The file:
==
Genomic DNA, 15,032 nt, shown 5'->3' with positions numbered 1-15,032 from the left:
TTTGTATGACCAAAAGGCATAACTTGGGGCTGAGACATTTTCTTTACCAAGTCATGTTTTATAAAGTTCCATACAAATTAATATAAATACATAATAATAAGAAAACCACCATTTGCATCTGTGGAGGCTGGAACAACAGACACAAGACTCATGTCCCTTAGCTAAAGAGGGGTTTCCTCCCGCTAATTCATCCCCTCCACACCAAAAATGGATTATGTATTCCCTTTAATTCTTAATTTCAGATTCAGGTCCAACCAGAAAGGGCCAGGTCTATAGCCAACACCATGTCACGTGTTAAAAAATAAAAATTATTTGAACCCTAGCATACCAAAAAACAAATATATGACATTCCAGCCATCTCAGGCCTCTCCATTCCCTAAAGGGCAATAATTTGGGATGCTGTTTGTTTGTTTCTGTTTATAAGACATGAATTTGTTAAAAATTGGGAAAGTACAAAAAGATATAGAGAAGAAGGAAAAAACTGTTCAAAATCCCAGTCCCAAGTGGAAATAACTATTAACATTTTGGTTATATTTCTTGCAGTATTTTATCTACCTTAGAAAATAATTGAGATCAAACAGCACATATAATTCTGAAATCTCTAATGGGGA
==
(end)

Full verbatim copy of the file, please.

Genomic DNA, 15,032 nt, shown 5'->3' with positions numbered 1-15,032 from the left:
TTTGTATGACCAAAAGGCATAACTTGGGGCTGAGACATTTTCTTTACCAAGTCATGTTTTATAAAGTTCCATACAAATTAATATAAATACATAATAATAAGAAAACCACCATTTGCATCTGTGGAGGCTGGAACAACAGACACAAGACTCATGTCCCTTAGCTAAAGAGGGGTTTCCTCCCGCTAATTCATCCCCTCCACACCAAAAATGGATTATGTATTCCCTTTAATTCTTAATTTCAGATTCAGGTCCAACCAGAAAGGGCCAGGTCTATAGCCAACACCATGTCACGTGTTAAAAAATAAAAATTATTTGAACCCTAGCATACCAAAAAACAAATATATGACATTCCAGCCATCTCAGGCCTCTCCATTCCCTAAAGGGCAATAATTTGGGATGCTGTTTGTTTGTTTCTGTTTATAAGACATGAATTTGTTAAAAATTGGGAAAGTACAAAAAGATATAGAGAAGAAGGAAAAAACTGTTCAAAATCCCAGTCCCAAGTGGAAATAACTATTAACATTTTGGTTATATTTCTTGCAGTATTTTATCTACCTTAGAAAATAATTGAGATCAAACAGCACATATAATTCTGAAATCTCTAATGGGGA